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Neither Scythian nor Greek: A Response to Beckwith's Greek Buddha and Kuzminski's "Early Buddhism Reconsidered"

Neither Scythian nor Greek: A Response to Beckwith's Greek Buddha and Kuzminski's... Neither Scythian nor Greek: A Response to Beckwith’s Greek Buddha and Kuzminski’s “Early Buddhism Reconsidered” Charles Goodman Philosophy Department; Department of Asian and Asian American Studies, Binghamton University cgoodman@binghamton.edu I. Two Narratives According to an intriguing Chinese narrative, Laozi, founder of Daoism, did not restrict his teaching activities to his own countrymen. After entrusting his Daodejing to Yin Xi, the Keeper of the Pass, Laozi traveled west into the wilderness. Perhaps with the aid of supernatural powers, Laozi reached India and began to teach. There he came to be known as the Buddha. In this way, the striking similarities between Daoism and Buddhism are the result of these two traditions having had the same founder; and the equally striking differences are the result of the failure of the Western barbarians to understand the depth and subtlety of Laozi’s thought. Amused by the story? Here’s another. In this second narrative, the historical Buddha was a Scythian, a Central Asian steppe nomad. He traveled to Magadha, where he made a wonderful discovery at Bodhgayā: that freedom from views is the key to tranquility. He then went to Gandhāra and taught this to others. He also traveled to China and contributed to http://www.deepdyve.com/assets/images/DeepDyve-Logo-lg.png Philosophy East and West University of Hawai'I Press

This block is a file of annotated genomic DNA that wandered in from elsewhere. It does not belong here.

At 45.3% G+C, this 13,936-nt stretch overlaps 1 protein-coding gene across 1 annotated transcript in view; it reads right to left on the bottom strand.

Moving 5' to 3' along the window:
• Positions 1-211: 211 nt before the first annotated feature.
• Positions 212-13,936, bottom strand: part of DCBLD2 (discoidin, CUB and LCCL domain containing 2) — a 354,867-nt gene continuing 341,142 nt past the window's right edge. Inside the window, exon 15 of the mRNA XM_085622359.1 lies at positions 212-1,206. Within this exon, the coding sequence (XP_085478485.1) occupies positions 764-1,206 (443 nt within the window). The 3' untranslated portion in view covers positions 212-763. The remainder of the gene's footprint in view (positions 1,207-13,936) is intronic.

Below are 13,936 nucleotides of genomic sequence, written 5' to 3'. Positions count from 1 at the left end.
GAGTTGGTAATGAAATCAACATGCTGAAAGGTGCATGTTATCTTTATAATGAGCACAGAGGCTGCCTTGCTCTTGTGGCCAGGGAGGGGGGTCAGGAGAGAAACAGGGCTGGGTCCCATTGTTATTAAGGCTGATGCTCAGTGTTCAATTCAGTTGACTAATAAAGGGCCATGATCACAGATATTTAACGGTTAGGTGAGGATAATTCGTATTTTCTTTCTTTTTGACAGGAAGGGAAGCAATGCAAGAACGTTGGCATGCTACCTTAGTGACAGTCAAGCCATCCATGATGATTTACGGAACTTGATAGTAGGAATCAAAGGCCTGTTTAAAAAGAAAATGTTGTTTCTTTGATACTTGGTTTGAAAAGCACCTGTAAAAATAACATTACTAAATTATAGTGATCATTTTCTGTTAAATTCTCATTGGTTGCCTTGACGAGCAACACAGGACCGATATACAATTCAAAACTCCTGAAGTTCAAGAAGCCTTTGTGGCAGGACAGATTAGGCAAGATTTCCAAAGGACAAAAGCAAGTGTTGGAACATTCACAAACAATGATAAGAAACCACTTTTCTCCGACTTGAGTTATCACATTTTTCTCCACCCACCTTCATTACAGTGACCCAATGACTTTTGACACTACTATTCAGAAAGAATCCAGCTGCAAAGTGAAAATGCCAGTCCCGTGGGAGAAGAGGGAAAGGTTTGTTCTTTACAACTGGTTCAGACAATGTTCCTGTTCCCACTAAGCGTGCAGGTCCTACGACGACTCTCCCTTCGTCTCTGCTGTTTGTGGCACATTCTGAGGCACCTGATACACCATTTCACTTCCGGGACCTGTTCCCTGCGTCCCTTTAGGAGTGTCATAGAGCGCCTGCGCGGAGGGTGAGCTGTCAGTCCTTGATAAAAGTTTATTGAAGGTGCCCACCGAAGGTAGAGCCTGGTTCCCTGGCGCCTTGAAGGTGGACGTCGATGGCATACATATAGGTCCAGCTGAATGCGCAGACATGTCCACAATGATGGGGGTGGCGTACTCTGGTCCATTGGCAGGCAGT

Neither Scythian nor Greek: A Response to Beckwith's Greek Buddha and Kuzminski's "Early Buddhism Reconsidered"

Philosophy East and West , Volume 68 (3) – Aug 8, 2018

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Publisher
University of Hawai'I Press
Copyright
Copyright © 2008 University of Hawai'i Press.
ISSN
1529-1898

Abstract

Neither Scythian nor Greek: A Response to Beckwith’s Greek Buddha and Kuzminski’s “Early Buddhism Reconsidered” Charles Goodman Philosophy Department; Department of Asian and Asian American Studies, Binghamton University cgoodman@binghamton.edu I. Two Narratives According to an intriguing Chinese narrative, Laozi, founder of Daoism, did not restrict his teaching activities to his own countrymen. After entrusting his Daodejing to Yin Xi, the Keeper of the Pass, Laozi traveled west into the wilderness. Perhaps with the aid of supernatural powers, Laozi reached India and began to teach. There he came to be known as the Buddha. In this way, the striking similarities between Daoism and Buddhism are the result of these two traditions having had the same founder; and the equally striking differences are the result of the failure of the Western barbarians to understand the depth and subtlety of Laozi’s thought. Amused by the story? Here’s another. In this second narrative, the historical Buddha was a Scythian, a Central Asian steppe nomad. He traveled to Magadha, where he made a wonderful discovery at Bodhgayā: that freedom from views is the key to tranquility. He then went to Gandhāra and taught this to others. He also traveled to China and contributed to

Journal

Philosophy East and WestUniversity of Hawai'I Press

Published: Aug 8, 2018

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